My suggestion is to make a few until you are sure you want to regularly use one, have learned the dimensions you prefer and what length works with your boat. Then you can order a finely crafted paddle to your preferences and the money will be well spent. Of course by that time you may have joined the growing pack who enjoy carving their own paddle. Order Brian Nystrom’s book on making a GP if you have not made one before.
At this point,time is what I have.
And I love working wood.I don't know what different grains look like.
I am very fond of the cypress paddle
I carved last year. It has a tighter grain and a stronger feel than the wrc,spruce, and mahagony paddles I own and have used. A quick coat of Cabot’s Australian Timber Oil and it is good for a season. It feels like a hardwood, but is relatively light in weight. The wrc at home depot works well too, but you can sort that stuff for hours before you find a straight one and then you find out the grain is in the wrong direction. Too much work for me to save $20 in lumber costs (my dried and milled true 2x4 in Cypress was $27). Good Luck. Bill
Outside the box suggestion :
Lacking a good source of WRC 2x4s or 4x4s would it be possible to laminate the WRC 1x2s found at HD or SLowes?
I keep looking at them, and my local SLowes has some pretty clear-looking ones. Maybe with a spruce spine oriented perpendicular to the blades…
Grain in wood for GP
Place the 2x4 with the long sides on top and bottom. Now look at the end. The grain you want is to have the tight lines of the grain running from top to bottom of the end. This is a verbal description of quarter sawn wood. Next sight down the wide side and see that the grain stays nearly parallel to the sides for the whole length, not running off one side.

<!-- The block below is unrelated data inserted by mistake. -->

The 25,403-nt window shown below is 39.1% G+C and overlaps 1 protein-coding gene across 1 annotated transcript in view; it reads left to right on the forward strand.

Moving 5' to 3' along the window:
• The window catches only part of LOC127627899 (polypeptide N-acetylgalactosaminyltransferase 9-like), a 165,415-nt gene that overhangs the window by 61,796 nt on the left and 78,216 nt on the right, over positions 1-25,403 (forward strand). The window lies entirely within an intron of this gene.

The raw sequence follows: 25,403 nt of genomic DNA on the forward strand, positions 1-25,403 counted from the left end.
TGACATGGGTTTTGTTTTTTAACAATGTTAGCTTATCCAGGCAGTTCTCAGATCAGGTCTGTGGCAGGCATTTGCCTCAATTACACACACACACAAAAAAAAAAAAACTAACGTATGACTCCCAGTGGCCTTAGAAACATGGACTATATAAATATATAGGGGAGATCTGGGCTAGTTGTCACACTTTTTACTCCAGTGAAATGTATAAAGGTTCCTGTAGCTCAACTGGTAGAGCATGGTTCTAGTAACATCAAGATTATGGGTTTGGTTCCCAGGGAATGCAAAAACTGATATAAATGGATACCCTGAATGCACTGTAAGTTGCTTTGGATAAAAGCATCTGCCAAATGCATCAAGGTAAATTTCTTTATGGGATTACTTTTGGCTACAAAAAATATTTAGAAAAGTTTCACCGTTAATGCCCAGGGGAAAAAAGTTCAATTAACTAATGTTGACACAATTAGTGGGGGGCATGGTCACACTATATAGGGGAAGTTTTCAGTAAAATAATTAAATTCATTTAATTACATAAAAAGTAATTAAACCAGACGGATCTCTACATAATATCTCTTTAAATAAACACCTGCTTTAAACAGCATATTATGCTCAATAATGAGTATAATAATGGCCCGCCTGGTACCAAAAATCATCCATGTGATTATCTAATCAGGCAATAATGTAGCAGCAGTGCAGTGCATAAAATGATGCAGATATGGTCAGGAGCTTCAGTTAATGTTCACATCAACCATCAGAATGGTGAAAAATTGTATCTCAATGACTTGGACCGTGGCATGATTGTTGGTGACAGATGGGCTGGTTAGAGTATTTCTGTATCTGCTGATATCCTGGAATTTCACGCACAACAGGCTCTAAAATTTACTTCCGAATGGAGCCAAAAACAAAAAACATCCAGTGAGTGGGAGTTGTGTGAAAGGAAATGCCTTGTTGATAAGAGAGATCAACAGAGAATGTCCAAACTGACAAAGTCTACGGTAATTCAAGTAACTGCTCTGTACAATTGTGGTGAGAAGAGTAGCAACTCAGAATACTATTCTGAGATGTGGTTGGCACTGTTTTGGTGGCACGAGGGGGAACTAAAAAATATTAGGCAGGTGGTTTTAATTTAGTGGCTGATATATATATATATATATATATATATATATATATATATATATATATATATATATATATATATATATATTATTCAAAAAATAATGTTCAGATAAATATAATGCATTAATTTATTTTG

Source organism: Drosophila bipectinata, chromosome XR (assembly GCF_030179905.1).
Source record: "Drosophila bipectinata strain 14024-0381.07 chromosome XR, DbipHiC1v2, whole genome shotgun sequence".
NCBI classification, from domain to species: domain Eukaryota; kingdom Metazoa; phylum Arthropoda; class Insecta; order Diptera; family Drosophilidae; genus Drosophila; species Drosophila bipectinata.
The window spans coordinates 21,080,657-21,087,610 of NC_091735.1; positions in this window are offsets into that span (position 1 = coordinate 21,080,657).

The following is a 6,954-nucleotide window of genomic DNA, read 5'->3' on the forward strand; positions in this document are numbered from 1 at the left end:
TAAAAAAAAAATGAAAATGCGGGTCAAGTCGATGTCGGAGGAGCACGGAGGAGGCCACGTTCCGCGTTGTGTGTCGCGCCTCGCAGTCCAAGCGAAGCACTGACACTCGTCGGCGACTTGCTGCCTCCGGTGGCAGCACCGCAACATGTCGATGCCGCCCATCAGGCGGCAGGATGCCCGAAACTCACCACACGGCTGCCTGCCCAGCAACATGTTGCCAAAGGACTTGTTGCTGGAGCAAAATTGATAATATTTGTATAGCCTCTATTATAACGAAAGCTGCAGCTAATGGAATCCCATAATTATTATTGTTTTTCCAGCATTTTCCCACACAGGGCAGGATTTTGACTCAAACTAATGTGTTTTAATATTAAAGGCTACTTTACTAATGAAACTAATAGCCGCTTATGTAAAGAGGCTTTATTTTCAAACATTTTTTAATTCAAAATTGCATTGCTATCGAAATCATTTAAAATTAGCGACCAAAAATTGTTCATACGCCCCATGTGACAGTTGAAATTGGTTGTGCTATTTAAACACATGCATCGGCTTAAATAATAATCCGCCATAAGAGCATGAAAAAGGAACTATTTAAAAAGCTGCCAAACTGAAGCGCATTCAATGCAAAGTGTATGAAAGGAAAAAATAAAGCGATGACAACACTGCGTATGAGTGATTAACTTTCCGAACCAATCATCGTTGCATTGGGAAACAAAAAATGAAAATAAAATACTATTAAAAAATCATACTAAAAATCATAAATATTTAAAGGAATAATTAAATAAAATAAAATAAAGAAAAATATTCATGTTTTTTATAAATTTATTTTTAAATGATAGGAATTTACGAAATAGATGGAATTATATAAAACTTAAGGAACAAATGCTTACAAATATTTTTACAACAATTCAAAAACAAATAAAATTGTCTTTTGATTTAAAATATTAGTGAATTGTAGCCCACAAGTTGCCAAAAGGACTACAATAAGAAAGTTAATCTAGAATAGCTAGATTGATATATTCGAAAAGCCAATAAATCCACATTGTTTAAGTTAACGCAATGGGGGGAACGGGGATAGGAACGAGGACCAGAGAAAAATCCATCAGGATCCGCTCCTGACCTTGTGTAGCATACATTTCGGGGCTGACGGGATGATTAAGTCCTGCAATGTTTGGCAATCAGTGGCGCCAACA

Most 2x4s will show opposite grain pattern. Place the 2x4 on the narrow side. Usually the closed spaced lines will now run top to bottom, not as above. This is called flinch sawn. It is cheaper to cut and process wood this way so thats what we usually see. If one takes the time to sort through the pile there are usually a few quarter sawn boards in a pile of flinch sawn.
Clear white pine is not ideal, but would be a more available and cheaper wood for practice.
Again I suggest buying Brian Nystrom’s book “Greenland Paddles step by step” It’s an excellent source of info on Greenland paddles. It’s about $20 and will more than pay for itself. Illustrations show what I’m trying to describe. You can get it from Brian through googling his name.